Misunderstood, minimalized and dismissed since its cinema débuts, the term became pejoratively applied to a “melodramatic mode” that limited the genre to those films that manipulated the emotions of the public. There also is a problem with the multiple and so…

Whither Queer Cinema?

StinkyLulu has a running discussion on the state of independent queer cinema, and asks: "One: what's the most tedious trend in gay film? Two: what work does independent queer cinema have left to do? In short, what do you hate and what do you most yet hope to see?"

The first question is easiest for me to answer, at least with respect to the ideal-type gay indie flick: the simultaneous hyper moralist take on sexual libertinism, urban gay culture, body culture, and "the bar scene" with a shameless soft-core use of those very things to sell the film. My particular take on the genre aside, it's remarkable how this ideology is not all that different from Klute (which I just showed in intro) or, changing a few things, of classical Hollywood. To my eye, this is the best argument for a demand-side approach to ideological analysis.

Thinking more broadly, the Screen conference last summer saw a reinvigorated interrogation of queer cinema - what it meant, how to define t…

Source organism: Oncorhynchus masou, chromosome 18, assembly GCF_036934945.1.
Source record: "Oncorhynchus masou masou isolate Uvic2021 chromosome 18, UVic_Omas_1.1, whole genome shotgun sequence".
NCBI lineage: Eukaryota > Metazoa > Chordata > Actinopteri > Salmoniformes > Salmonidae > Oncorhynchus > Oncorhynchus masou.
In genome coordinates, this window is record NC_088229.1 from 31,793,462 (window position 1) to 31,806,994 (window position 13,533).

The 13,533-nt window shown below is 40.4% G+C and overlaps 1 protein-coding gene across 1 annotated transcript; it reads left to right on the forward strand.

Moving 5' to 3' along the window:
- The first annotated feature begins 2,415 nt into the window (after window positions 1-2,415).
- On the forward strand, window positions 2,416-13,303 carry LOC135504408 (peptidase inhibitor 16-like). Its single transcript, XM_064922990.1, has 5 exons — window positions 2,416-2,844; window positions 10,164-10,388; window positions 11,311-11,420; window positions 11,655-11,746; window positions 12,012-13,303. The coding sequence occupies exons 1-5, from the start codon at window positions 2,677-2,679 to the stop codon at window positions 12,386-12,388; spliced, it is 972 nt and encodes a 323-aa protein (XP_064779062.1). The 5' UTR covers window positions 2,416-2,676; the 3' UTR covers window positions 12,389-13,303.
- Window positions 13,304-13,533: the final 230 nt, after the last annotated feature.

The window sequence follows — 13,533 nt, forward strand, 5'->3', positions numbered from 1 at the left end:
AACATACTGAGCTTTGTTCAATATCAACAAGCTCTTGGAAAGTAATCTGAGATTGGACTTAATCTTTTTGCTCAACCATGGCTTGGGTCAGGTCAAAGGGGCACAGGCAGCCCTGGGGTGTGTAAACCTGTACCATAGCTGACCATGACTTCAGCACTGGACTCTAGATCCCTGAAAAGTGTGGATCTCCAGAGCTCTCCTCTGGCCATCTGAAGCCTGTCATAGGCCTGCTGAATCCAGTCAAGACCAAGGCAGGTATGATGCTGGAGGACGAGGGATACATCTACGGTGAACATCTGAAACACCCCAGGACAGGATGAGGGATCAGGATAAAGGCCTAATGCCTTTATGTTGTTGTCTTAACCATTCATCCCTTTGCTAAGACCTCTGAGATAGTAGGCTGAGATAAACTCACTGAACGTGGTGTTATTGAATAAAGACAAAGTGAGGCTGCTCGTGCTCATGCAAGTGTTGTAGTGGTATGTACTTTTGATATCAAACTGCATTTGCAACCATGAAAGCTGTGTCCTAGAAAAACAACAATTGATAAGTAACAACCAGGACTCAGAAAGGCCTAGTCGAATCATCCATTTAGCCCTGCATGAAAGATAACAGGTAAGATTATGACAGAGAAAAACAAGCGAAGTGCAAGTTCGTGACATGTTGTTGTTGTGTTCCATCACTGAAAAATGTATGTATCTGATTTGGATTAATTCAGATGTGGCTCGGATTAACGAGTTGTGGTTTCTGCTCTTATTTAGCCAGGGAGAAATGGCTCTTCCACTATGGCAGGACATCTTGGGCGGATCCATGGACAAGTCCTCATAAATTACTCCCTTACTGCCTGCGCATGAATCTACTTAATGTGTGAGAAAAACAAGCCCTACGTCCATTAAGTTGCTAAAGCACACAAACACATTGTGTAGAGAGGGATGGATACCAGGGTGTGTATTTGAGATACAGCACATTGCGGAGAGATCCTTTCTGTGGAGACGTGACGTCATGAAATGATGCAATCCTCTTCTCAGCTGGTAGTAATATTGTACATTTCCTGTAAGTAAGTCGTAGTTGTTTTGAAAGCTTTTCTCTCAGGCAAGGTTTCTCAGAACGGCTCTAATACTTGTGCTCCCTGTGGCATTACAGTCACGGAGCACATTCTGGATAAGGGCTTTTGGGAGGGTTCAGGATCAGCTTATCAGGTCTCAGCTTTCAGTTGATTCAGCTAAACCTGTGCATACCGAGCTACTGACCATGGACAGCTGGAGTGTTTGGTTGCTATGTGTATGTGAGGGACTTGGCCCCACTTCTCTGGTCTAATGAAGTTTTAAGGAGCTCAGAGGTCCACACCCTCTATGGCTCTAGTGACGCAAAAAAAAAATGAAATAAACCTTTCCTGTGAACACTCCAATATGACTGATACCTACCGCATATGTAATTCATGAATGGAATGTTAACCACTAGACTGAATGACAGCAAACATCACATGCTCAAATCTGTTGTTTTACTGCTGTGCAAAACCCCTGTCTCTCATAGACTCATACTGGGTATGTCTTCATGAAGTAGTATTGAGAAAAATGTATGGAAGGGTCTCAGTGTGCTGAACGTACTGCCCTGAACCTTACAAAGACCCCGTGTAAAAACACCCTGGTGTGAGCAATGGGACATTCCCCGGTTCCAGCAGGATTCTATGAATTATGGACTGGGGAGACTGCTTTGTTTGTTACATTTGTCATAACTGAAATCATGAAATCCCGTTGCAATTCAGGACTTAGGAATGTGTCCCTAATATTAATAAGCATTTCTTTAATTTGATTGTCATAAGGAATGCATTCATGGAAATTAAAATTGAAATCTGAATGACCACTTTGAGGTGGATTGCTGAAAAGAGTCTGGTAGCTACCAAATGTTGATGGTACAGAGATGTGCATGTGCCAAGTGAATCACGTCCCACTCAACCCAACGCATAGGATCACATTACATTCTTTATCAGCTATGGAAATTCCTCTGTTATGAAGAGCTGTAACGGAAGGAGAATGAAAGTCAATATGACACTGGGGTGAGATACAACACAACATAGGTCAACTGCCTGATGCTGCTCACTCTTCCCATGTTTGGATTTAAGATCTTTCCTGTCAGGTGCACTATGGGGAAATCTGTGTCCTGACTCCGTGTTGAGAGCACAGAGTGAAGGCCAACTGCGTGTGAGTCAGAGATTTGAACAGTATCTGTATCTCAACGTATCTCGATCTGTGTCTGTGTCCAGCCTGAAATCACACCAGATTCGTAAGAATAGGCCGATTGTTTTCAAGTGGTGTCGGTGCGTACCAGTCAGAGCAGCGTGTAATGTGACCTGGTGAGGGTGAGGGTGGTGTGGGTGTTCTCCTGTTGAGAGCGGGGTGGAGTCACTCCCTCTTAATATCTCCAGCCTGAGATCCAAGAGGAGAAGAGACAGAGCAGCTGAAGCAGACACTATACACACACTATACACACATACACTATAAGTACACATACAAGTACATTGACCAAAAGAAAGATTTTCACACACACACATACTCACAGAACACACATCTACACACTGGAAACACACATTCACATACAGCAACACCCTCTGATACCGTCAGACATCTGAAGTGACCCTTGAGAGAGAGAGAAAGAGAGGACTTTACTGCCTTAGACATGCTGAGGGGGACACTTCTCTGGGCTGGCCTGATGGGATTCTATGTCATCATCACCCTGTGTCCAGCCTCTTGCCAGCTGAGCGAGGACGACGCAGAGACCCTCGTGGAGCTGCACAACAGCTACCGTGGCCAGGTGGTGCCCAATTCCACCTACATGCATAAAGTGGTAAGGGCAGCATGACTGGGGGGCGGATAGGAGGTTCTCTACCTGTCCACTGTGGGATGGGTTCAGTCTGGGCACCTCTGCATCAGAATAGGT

The Film History Survey

As one semester winds down, I'm getting ready my syllabus for a summer course, in this instance, a history of narrative film. It's tough of course to condense the history of all narrative film to 6 weeks. While every course requires some consideration of a disciplinary field, something about the history survey brings up the nature of the discipline most acutely. After all, the survey is predicated on selection and narrativization. I see at least a few principles at odds: canonical selection vs. counter-canons vs. the "typical"; cinema as a global enterprise vs. cinema as hegemonic enterprise; narrative as schematic vs. narrative as dispute; the emphasis on formal developments and movements vs. industrial and social factors explaining cinema's development; nationally-specific contextualization vs. wide sampling of national contexts. My answer, certainly one among many, has been to seek an 9imperfect) balance by giving some contour of an aesthetically defined canon…

PCMS: Elena Gorfinkel

May Philadelphia Cinema and Media Seminar

Elena Gorfinkel, Bryn Mawr College
"'Dated Sexuality:' Anna Biller’s VIVA (2006) and the Retrospective Life
of Sixties Sexploitation Cinema"


Friday, 9 May 2008
5:30-7:00pm

American sexploitation cinema of the 1960s and early 1970s has gained a second life in the past two decades through a boom in video and DVD distribution and re-release, and consequently a new, generationally distinct audience, who plumb the depths of the films for their political and aesthetic transgressions. This presentation proposes that what appeals to cult audiences in the present about the “impoverished” tableaus of sexploitation films, a genre that unfurls melodramatic male fantasies about women’s erotic agency in the 1960s, is precisely the shunted melancholia of obsolescence. This is an obsolescence that inheres not only in the strivings of the films’ politically retrograde plots, but also in their erotic content, in the material evidence of their mise-…